Individual family members can be at different stages in the recovery process after the event and thus have different needs. Parents need time and space to process their own emotions to effectively support their children in managing theirs. Adults that need to support children and adolescents require knowledge about both normal crisis reactions and techniques to calm themselves, so that they can be there for the children.

Losing her has almost destroyed our family. We have struggled with anger, post-traumatic stress and social isolation.

Source: In-depth interviews with bereaved parents and siblings after the 2011 Norway terror attacks.

It can be challenging for parents to support their children’s needs when they themselves are in crisis. The parents can be assisted by offering them practical help like pick-up from day-care, transport to/from activities, grocery shopping etc. Adults that need to support children and adolescents require knowledge about both normal crisis reactions and techniques to calm themselves, so that they can be there for the children.

The family may need family and/or individual counselling. Topics for the first counselling sessions could include the incident itself, information about common crisis reactions and support in organising practical tasks. When those affected begin to realise the consequences of the incident, they may need to process emotions like anger, anxiety, sadness and guilt. These could be possible topics for later discussions with parents and siblings.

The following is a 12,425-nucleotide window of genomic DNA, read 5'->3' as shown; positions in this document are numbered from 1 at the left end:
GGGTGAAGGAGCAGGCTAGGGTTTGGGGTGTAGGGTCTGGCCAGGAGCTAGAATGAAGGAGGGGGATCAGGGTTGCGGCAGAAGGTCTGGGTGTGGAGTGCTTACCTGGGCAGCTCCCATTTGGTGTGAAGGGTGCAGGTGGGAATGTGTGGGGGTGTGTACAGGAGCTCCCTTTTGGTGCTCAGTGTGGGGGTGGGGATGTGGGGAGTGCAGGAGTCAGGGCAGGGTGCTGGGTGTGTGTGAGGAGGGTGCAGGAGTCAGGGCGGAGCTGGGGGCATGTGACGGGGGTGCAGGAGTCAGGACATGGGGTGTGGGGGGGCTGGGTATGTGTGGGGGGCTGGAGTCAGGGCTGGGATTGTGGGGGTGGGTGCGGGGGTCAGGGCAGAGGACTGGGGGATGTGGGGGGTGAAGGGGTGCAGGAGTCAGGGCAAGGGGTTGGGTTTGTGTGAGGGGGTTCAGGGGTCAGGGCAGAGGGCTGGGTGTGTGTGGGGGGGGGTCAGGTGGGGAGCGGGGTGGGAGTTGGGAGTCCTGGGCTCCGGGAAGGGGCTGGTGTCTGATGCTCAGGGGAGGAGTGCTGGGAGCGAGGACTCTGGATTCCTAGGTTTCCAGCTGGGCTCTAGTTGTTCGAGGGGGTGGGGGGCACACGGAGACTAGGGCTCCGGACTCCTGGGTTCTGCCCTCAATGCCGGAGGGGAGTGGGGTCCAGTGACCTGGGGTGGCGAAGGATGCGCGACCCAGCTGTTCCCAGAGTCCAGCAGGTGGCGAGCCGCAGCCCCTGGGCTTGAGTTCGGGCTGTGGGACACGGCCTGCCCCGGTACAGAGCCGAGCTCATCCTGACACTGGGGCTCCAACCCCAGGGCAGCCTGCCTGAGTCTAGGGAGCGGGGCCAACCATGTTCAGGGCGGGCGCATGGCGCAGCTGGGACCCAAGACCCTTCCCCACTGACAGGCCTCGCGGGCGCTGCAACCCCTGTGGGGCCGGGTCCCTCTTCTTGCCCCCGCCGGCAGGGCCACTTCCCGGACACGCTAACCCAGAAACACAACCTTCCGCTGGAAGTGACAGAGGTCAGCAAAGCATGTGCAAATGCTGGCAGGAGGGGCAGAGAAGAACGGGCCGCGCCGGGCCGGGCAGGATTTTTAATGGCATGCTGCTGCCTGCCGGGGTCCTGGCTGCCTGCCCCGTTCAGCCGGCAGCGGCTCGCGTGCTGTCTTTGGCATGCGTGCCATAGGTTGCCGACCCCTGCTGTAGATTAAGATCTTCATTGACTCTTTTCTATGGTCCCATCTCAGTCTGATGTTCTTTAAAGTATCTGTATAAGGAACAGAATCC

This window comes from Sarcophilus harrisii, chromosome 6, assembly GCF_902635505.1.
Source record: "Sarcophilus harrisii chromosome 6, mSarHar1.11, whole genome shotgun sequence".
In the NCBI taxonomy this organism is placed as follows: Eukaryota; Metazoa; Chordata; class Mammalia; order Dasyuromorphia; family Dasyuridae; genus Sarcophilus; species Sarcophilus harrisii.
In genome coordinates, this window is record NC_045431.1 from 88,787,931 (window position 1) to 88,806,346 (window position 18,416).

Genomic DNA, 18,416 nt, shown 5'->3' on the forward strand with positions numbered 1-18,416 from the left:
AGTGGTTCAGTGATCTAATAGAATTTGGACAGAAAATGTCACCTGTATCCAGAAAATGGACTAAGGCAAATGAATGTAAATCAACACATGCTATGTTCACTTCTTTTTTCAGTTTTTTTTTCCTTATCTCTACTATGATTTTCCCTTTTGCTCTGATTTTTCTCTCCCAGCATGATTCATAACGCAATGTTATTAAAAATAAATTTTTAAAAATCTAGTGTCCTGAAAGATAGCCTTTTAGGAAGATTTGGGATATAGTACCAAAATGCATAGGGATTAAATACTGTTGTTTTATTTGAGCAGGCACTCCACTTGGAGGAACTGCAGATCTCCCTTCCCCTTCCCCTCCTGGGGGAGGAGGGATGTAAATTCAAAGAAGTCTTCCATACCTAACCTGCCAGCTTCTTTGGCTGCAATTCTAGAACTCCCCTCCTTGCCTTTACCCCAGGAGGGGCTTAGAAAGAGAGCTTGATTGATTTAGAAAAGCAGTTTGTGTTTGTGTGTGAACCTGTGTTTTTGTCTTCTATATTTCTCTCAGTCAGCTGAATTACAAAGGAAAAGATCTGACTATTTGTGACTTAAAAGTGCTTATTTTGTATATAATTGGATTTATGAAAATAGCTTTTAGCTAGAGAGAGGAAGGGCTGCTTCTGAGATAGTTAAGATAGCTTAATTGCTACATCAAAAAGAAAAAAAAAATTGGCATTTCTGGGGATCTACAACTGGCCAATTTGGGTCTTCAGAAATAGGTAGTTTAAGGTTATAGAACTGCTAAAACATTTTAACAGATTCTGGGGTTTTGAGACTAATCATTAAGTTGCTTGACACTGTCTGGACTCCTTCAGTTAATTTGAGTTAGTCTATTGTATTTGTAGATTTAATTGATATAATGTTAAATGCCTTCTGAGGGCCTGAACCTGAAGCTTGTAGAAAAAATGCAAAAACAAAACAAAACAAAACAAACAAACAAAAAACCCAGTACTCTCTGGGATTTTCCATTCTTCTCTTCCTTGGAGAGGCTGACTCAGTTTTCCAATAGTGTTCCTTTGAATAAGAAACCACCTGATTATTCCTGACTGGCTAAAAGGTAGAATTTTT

The grief of bereaved close friends needs to be recognised similarly to the grief of bereaved parents and siblings.

Belinda Ekornås – Special Adviser, RVTS East

Grief in bereaved friends has not been extensively studied or sufficiently prioritised in follow-up after traumatic deaths. Center for Crisis Psychology in Norway performed in-depth interviews of young adults who lost a close friend in the 2011 Norway terror attacks (Johnsen et al, 2015). The friends felt left out of the circle of bereaved. Their grief was overlooked and many did not receive the support they required. The study showed that 68% of close friends needed help from the public health system following the event, but only half of them actually received support. Many friends felt that they were not recognised as being bereaved and they had to seek help on their own initiative. Of those who where offered help, several felt that their grief was not understood or being taken seriously.

Source: Psychosocial functioning after losing a close friend in an extreme terror incident